Your treatment plan for the new diagnosis of type 2 diabetes â€“ structure your plan using the format outlined in the SOAP note assignment instructions (e.g., diagnostics, therapeutics, educational, consultation/collaboration)
It is recommended that screening for youth patients should start at ten years or puberty for patients’ diabetes with increased risk factors for diabetes like overweight or obesity, like in our case, a BMI of 37. there are more risk factors like family history of diabetes, maternal gestational diabetes, signs of insulin resistance and associated metabolic resistance like hypertension, dyslipidemia, polycystic ovaries syndrome, or small gestational age birth weight, ethnicity, or race like African American, Latino, Native American Asian American or Pacific Islander. Screening is recommended every three years; however, screening should be done more often for patients whose BMI is increasing rapidly. Diagnosis is based on fasting plasma glucose, the 2-hour oral glucose tolerance test of 200 mg per dL during oral glucose tolerance test using 1.75 g glucose per kg body weight (up to 75 g) or HbA1C% level of 6.5% and above, or random glucose of 126 mg per dL (7.0 mmol per L) and above in cases where there is presence of common diabetes signs and symptoms (Rao & Jensen, 2021).
According to Salama et al. (2023), lifestyle modification aimed at weight reduction is vital in managing type 2 diabetes (T2DM) among teenage patients due to various social determinants of health affecting financial, cultural, genetic, social, economic, and even biological factors. They recommend a multidisciplinary that is family-focused and delivered in a culturally sensitive manner to achieve weight management. The Mayo Clinic (2022) recommends the use of three pharmacological medications that are FDA-approved: Metformin, Liraglutide, and insulin. Metformin should be initiated at the dosage of 500 mg per day, regardless of the patient’s weight, and then titrated in 500-mg intervals over four weeks to the maximum dosage of 2,000 mg per day (Xu & Verre, 2018). They also regularly recommend blood sugar monitoring to prevent hyperglycemia (Mayo Clinic (2020). Bariatric surgery is also recommended because it reduces weight and remission of T2DM in youth (Salama et al., 2023).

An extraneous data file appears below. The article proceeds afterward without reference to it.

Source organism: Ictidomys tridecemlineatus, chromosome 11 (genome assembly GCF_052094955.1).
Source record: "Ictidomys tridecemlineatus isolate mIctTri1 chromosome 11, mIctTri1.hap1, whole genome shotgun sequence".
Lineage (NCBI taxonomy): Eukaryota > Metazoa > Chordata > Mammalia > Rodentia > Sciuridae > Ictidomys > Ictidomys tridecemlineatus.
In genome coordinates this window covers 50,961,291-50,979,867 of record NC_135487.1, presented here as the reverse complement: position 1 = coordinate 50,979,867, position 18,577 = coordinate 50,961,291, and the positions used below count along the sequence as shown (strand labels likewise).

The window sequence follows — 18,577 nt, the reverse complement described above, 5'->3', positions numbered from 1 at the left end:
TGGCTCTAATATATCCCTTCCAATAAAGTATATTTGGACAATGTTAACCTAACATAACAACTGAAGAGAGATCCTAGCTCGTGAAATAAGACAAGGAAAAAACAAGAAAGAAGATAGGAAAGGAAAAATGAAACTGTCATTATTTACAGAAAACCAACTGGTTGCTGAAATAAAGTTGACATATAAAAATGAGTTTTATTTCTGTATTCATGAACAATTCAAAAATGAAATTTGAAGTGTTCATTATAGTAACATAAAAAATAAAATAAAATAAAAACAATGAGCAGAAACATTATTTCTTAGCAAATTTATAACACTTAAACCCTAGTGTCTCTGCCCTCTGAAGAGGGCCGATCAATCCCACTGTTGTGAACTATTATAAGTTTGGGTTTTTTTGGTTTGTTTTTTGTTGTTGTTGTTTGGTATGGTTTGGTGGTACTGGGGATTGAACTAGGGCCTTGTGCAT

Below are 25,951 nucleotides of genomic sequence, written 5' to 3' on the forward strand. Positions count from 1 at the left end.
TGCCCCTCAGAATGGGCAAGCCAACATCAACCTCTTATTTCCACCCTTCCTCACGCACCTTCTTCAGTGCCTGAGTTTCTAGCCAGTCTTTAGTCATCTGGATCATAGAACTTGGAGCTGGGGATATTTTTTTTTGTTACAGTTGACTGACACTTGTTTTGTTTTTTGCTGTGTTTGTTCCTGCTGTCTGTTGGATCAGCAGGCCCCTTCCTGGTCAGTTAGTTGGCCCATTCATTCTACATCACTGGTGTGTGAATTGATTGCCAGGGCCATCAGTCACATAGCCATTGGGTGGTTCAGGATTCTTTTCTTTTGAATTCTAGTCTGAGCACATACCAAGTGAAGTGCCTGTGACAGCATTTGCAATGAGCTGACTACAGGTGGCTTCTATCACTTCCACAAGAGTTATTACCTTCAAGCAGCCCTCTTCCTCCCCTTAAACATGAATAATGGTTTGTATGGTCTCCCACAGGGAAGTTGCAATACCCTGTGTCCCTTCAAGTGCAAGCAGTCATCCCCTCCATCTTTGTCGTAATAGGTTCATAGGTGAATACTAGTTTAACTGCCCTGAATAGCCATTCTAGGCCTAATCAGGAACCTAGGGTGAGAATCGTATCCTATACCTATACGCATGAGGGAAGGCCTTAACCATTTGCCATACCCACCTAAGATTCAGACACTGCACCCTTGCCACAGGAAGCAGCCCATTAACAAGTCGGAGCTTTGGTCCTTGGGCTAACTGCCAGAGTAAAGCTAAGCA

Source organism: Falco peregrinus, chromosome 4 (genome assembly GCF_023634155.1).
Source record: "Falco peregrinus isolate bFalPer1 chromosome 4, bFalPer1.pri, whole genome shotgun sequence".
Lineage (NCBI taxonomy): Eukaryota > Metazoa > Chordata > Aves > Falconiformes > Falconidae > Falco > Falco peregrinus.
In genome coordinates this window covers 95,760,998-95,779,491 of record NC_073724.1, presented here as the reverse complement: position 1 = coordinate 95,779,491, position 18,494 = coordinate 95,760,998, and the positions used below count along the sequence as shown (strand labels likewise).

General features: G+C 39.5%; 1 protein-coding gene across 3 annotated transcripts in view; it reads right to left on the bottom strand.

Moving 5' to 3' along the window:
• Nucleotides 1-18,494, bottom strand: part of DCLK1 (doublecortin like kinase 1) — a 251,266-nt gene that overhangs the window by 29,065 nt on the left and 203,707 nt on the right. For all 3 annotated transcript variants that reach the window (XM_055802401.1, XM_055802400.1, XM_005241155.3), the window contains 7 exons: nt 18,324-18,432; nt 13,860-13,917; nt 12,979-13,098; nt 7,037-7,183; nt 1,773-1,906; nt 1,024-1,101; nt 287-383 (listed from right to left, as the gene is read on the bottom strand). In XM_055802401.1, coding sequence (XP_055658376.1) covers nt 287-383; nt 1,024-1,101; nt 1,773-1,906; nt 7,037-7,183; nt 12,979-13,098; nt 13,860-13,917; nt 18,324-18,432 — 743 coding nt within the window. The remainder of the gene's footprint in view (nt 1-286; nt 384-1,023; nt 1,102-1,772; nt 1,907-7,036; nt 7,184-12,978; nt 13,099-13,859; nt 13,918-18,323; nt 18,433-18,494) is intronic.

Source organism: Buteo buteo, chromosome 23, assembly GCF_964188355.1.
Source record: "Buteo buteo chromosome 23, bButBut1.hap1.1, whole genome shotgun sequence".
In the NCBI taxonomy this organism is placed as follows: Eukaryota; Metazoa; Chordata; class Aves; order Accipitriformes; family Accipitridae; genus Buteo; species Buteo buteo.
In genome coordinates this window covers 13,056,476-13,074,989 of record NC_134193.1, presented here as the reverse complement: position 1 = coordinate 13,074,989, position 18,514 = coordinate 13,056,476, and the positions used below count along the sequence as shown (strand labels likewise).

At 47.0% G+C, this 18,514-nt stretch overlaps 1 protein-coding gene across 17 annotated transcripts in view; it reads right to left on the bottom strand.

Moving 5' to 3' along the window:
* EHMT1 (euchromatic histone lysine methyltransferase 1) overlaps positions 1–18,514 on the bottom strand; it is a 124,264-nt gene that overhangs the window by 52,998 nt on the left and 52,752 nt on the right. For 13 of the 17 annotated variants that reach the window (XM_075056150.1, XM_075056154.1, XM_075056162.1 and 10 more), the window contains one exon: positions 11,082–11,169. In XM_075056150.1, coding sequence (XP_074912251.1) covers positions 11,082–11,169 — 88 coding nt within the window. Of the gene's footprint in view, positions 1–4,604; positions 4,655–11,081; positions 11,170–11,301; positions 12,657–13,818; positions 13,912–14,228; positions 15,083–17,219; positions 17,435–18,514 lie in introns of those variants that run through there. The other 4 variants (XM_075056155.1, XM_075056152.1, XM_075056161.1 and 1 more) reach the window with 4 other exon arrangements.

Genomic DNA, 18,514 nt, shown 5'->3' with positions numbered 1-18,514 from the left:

According to Xu and Verre (2018), patients and their families should be educated on nutritional management for children with T2DM. Educated should be centered on healthy eating patterns, emphasizing consuming foods low in carbohydrates and rich in all nutrients. They should also be educated and encouraged to exercise by engaging in moderate to vigorous exercise for at least 60 minutes daily. They should also be educated on the potential risk for hypoglycemia related to exercise and how to recognize and manage it, especially those taking medications.
Since diabetes is a complex disease, advanced healthcare providers should involve other healthcare specialties like doctors, nutritionists, ophthalmologists, neurologists, podiatrists, and nephrologists in its management. Pharmacisare critictreatmentt education, especially for patients taking multiple medications. Individualized T2DM management is also recommended for better blood sugar control (Sara & Bhandari, 2023)
For each article you cited in support of an element of the plan, provide your thoughts about the strength of the evidence presented in the article(s)
Mayo Clinic is considered a credible source of medical information because this is a larger United States nonprofit hospital that employs 4500 physicians and scientists who conduct cutting-edge research on health matters. Global Pediatric Health is recognized as a peer-reviewed, open-access journal that publishes research on pediatric health and healthcare worldwide. SAGE Publishing publishes the journal and is part of their collection of reputable academic journals. StatPearls Publiresourceable source of medical information that provides online access to a vast library of peer-reviewed articles and resources. American Family Physreferenceedreputable source of medical information that provides evidence-based, peer-reviewed articles on a wide range of health topics. The journal is published by the American Academy of Family Physicians, a professional organization representing over 130,000 family physicians and medical students in the United States.